When power of science triumphed over witchdoctors

A field doctor treating small pox patient in Kenya December 1985. [File, Standard]

Eighty-nine years ago, medics were not roaming around Afya House in search of tenders or medical supplies they could spirit away to clinics for a profit. They trekked around the villages sometimes riding donkeys and bicycles nudging the rural folk to go to hospitals when sick instead of rushing to soothsayers.  

Government records show that 1933 was particularly a bad year for Kenya because portions of the country were hit by epidemics that wiped out hundreds. A small pox epidemic swept across North Eastern, Tana River and coastal region where it killed hundreds.

The government vaccinated a record 400,000 people. Nairobi was also afflicted, but the Director of Medical Services initiated measures that arrested the situation before the disease spread.

Commenting on the numbers that had turned up in hospitals in the year, acting Governor, Amigel De Vins Wade remarked in his report to the Legco on June 26, 1935: "The phenomenal increase in the number of Africans who come to hospitals and dispensaries, for medical treatment is one of the most emphatic signs of progress of our African people."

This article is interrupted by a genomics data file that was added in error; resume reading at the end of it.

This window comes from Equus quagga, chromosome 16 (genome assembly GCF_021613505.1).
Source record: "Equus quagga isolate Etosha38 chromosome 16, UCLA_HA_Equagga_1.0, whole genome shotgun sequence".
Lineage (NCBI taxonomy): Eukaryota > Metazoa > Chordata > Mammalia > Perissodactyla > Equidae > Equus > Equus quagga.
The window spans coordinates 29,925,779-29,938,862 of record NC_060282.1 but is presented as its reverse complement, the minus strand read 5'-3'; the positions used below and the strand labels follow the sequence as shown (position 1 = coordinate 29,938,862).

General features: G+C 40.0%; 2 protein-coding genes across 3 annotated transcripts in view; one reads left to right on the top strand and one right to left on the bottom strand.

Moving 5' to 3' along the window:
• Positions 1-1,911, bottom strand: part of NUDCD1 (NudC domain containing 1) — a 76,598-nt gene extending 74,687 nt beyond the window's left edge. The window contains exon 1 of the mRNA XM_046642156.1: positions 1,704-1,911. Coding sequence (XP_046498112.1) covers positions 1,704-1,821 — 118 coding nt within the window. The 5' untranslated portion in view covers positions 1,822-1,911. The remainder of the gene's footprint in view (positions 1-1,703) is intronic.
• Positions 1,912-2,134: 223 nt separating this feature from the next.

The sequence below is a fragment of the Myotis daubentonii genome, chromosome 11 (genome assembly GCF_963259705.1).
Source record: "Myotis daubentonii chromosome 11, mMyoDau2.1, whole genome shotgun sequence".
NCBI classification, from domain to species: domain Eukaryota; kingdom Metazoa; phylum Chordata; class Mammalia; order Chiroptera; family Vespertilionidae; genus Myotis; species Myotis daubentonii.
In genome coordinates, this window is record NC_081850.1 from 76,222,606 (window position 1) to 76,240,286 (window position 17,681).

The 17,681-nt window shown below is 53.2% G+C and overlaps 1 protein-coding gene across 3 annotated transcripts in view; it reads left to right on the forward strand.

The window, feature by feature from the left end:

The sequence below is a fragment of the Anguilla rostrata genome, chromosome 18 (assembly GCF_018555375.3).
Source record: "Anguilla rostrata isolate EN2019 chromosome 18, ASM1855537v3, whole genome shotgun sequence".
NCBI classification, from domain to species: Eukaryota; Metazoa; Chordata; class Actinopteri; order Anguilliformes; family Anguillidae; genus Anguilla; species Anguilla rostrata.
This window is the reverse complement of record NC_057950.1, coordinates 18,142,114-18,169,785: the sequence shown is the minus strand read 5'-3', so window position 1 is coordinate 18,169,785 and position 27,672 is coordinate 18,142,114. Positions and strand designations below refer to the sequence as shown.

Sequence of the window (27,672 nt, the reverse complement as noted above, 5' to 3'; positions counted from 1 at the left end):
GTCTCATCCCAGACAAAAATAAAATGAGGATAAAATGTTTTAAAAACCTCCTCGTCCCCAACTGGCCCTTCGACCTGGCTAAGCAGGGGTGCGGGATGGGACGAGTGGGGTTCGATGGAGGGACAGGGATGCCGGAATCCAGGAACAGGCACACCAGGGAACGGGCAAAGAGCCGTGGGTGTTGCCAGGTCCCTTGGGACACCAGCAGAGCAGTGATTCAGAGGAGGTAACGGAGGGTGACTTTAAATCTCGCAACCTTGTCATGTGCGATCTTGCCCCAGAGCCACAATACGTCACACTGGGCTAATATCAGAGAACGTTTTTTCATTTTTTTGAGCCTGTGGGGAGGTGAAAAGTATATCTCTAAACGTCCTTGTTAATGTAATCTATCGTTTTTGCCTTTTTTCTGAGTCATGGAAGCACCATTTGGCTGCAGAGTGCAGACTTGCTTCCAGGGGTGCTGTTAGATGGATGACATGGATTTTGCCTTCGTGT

According to the governor, “It means the power of witch doctor is yielding to the power of science. A few years ago, it was difficult to induce a native to come to hospital."

The governor was pleased that in 1934, a million Africans had been treated in hospitals where between 5,000 and 6,000 operations were performed under anesthesia.

It was telling that the government had registered this milestone after colonising Kenya for almost 40 years. Interestingly at that time, the taxes raised from Kenyans in form of hut tax stood at £514,777 (about Sh87,954,798.22 in today's exchange rate), which fell short of the budgeted target by £56,777 (Sh9,700,918.22).

Although this was recorded as the lowest collection since 1922, the government had been optimistic that it would raise £571, 554, (Sh97,655,716.44) at a time the country was suffering from drought and epidemic, and the world was in the throes of the Great Depression.

Decades later, Kenya finds herself in a similar quandary although the actors are dissimilar. The country has just come from a global pandemic, Covid-19, which claimed thousands, followed by a severe drought and a divisive election.

Now prophets have taken over from witches and Christians are dying in their hundreds at Shakahola in Kilifi. Meanwhile, hospitals are without essential supplies as the Kenya Medical Supplies Authority has been taken hostage by crooked entrepreneurs.